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Sexual Health


Unplanned pregnancy is a leading reason young women do not complete their college educations. More unplanned pregnancies occur when women are in their 20s than in their teens. If you have any questions regarding pregnancy, schedule an appointment at the Wellness Center.

Sexually Transmitted Diseases (STDs)

Sexually transmitted diseases are very common and 15-24 year olds account for half of all new infections. Protect yourself from these preventable diseases and if you have any questions or concerns make an appointment at the Wellness Center. Testing and treatment are available. All STDs can be treated and many are curable.


Chlamydia can be cured with antibiotics, but if left untreated it can have serious consequences for a woman’s fertility and may make it more difficult to have a baby in the future. The bacteria are spread through sexual intercourse (vaginal, anal or oral sex). Frequently chlamydia does not have any symptoms. Symptoms for women may include vaginal discharge and burning when you urinate. Men may experience discharge from the penis, pain in one or both testicles, and burning with urination. If contracted rectally, chlamydia may cause rectal pain, and bleeding or discharge from the anus. More information is available on the CDC’s website.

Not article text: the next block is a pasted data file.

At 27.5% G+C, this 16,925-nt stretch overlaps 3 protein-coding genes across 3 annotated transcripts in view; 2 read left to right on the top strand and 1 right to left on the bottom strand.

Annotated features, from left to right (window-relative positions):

Gonorrhea can be cured with antibiotics. It is becoming harder to treat, so it is important if you are prescribed medication to take it exactly as it is prescribed. If it remains untreated, it can cause fertility problems for both men and women. Gonorrhea is spread through sexual intercourse and infects the genitals, rectum and throat. Men and women with gonorrhea may not have any signs or symptoms. Men may experience burning with urination, white, yellow, or green discharge from the penis, and painful or swollen testicles. Symptoms for women include painful urination, vaginal discharge and spotting between periods. If contracted rectally, it can cause painful bowel movements, anal discharge, anal itching and soreness. For more information, go to the CDC’s website.

Genital Herpes